Even so, writing is an act of rebellion. As Robert Heinlein said, “Writing is not necessarily something to be ashamed of, but do it in private and wash your hands afterwards.”

I doubt there is a writer alive who hasn’t had someone wonder, in a disparaging voice, when they will do something more practical with their time. And woe to those who aspire to make a living from writing.

So many people in our society have a love/hate relationship with writing and writers. Surveys show that upwards of ninety percent of the US population say they want to write a book someday. But they constantly disparage those who actually do so.

Some of it is just sour grapes, of course. Maintaining that it’s an impossible dream removes any responsibility to actually sit down and write their book.

The fact remains that our society puts pressure on anyone who is seen as breaking from cultural norms. The further you stray, the more pressure there is. Transgender and gender nonconforming individuals are murdered at a strikingly high rate in this country, and around the world. Some are shot on the street by people who don’t know them, have no reason to hate them except for their non-conformity.

The good news is that no one, to my knowledge, is killing writers. But that doesn’t mean the pressure isn’t there. It can come in the form of family members that don’t respect your writing time as important. Backhanded compliments from strangers when they discover you’ve written books.

Like the first point, I doubt the pressure on writers is severe enough to lead to depression by itself, but then again I don’t know your situation so I can’t say. Certainly many people have been forced into careers they hate because everyone told them their dream was impractical. But I am sure it’s a factor for many writers with depression.

So maybe there is something to the idea that writers are more likely to be depressed. But I think there is a much bigger factor that we haven’t talked about yet.

Writers talk about depression

Writers are storytellers first and foremost. And we dig in our own lives for stories worth telling. One of the most beloved writing quotes is “You simply sit down at the typewriter, open your veins, and bleed.”*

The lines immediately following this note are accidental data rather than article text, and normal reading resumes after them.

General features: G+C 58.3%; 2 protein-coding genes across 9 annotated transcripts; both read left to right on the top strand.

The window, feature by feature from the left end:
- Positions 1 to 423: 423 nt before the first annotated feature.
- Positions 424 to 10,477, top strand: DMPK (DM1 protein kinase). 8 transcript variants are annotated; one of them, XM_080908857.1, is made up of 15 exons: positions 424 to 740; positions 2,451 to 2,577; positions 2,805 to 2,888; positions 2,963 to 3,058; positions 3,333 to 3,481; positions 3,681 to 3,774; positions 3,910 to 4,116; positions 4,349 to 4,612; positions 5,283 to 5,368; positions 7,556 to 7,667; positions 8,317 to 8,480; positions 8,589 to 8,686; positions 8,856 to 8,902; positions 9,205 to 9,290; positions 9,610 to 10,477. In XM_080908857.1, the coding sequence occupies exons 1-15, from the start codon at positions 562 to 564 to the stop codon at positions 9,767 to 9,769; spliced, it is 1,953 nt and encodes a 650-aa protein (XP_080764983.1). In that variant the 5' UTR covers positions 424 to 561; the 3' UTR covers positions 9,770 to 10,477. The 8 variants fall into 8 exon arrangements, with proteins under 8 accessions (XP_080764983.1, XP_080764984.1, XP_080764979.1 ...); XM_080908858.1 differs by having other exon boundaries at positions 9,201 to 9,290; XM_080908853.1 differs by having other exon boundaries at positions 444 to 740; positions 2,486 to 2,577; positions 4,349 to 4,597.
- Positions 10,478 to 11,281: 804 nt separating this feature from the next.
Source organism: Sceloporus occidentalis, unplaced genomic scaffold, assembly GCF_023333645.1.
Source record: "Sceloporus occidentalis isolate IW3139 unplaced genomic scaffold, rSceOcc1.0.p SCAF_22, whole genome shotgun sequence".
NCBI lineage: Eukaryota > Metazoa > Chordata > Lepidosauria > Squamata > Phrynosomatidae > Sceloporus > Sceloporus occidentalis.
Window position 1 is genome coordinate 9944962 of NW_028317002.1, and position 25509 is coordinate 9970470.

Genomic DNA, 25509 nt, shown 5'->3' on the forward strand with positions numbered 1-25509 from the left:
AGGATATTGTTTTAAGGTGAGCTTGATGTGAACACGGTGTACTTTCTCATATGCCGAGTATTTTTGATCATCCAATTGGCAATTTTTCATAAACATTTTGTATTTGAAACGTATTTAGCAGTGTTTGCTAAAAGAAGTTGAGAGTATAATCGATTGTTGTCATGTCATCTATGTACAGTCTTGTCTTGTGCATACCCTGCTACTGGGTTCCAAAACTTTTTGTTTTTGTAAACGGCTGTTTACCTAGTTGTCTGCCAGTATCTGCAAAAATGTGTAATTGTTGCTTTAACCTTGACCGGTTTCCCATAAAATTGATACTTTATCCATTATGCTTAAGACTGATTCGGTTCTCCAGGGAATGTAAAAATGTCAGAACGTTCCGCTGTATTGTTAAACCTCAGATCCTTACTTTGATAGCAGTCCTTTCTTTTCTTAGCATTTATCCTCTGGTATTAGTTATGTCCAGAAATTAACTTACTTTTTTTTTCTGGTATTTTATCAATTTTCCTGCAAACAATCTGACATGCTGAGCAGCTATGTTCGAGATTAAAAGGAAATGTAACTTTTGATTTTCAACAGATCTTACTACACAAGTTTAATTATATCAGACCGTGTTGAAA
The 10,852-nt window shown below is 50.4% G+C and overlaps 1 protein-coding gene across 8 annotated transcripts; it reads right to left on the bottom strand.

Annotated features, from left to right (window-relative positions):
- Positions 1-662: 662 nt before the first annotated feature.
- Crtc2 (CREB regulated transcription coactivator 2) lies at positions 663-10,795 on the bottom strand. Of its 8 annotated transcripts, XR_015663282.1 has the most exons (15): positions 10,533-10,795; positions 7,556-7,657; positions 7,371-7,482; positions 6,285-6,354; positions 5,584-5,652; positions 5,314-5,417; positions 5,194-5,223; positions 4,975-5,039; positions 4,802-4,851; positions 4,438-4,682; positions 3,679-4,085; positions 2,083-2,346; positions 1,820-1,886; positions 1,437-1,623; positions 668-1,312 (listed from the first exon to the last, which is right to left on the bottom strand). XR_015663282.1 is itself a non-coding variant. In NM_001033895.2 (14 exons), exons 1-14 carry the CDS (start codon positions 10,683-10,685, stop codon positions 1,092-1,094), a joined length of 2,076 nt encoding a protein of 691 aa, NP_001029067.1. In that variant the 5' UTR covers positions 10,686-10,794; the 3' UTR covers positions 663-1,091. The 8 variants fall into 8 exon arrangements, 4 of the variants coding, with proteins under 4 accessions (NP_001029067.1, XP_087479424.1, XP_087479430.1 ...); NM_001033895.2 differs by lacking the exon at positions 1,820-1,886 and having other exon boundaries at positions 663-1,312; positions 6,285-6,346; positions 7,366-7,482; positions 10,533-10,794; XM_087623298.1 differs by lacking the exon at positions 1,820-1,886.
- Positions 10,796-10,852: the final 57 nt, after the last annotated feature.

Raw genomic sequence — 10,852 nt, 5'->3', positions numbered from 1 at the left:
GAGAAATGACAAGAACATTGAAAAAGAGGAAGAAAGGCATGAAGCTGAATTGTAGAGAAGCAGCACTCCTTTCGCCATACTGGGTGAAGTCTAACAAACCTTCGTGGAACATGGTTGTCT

350 million people worldwide suffer from depression. In one year alone, 6.7% of the US population had a depressive episode. And it’s probably only the tip of the iceberg. There is a huge stigma against mental health throughout many of the world’s culture.

Depression is often disparaged as a sign of weakness or something that isn’t serious enough to warrant treatment. Numerous myths abound about mental health treatment and depression treatment specifically, further discouraging people from seeking treatment.

Which makes depression an enormously important and untold story. Depression is a complicated thing. There isn’t one clear cut “cause” of depression and people get depressed for a lot of reasons. Some people are born with genes that make them prone to depression. Some develop depression for physical reasons, others due to traumas or stresses they’ve face.

The symptoms are individual. Some people sink into a numb, low energy state. Some are sad, many, surprisingly, are not. Instead they experience other negative emotions like anxiety, anger, irritability or heightened stress. Some feel chronically tired while others are filled with a restless energy that doesn’t seem to accomplish much.

Another often misquoted piece of writing advice is “write what you know.” The origins of this advice was never meant to limit the writer, but to help them process their own experience. It was Thoreau in Walden who laid it out, stating he “required of every writer, first or last, a simple and sincere account of his own life.”

We might write about alien worlds, fantasy realms or other people’s lives, but we are all really processing our own stuff with everything we write. The only way to escape this, to separate our writing from our experience, is to first come to terms with our own issues.

For a fair percentage of writers, that experience includes depression. So we do what writers do, write it out. We talk about our struggles in our blogs and in our stories.

And that, I think, is a great thing. It’s great for the individual that you can work out so much of your depression through writing about it. But it’s great for the reader, too. People who suffer depression feel alone, unsupported.

You are not alone. In fact you are in great company. A wiki page of famous people who have suffered depression is long and contains former presidents, film makers, writers and celebrities.

If you are currently struggling with depression, the way ahead may be dark. But it’s not without hope. There are many effective treatments, many others who have battled these demons and won. Take hope.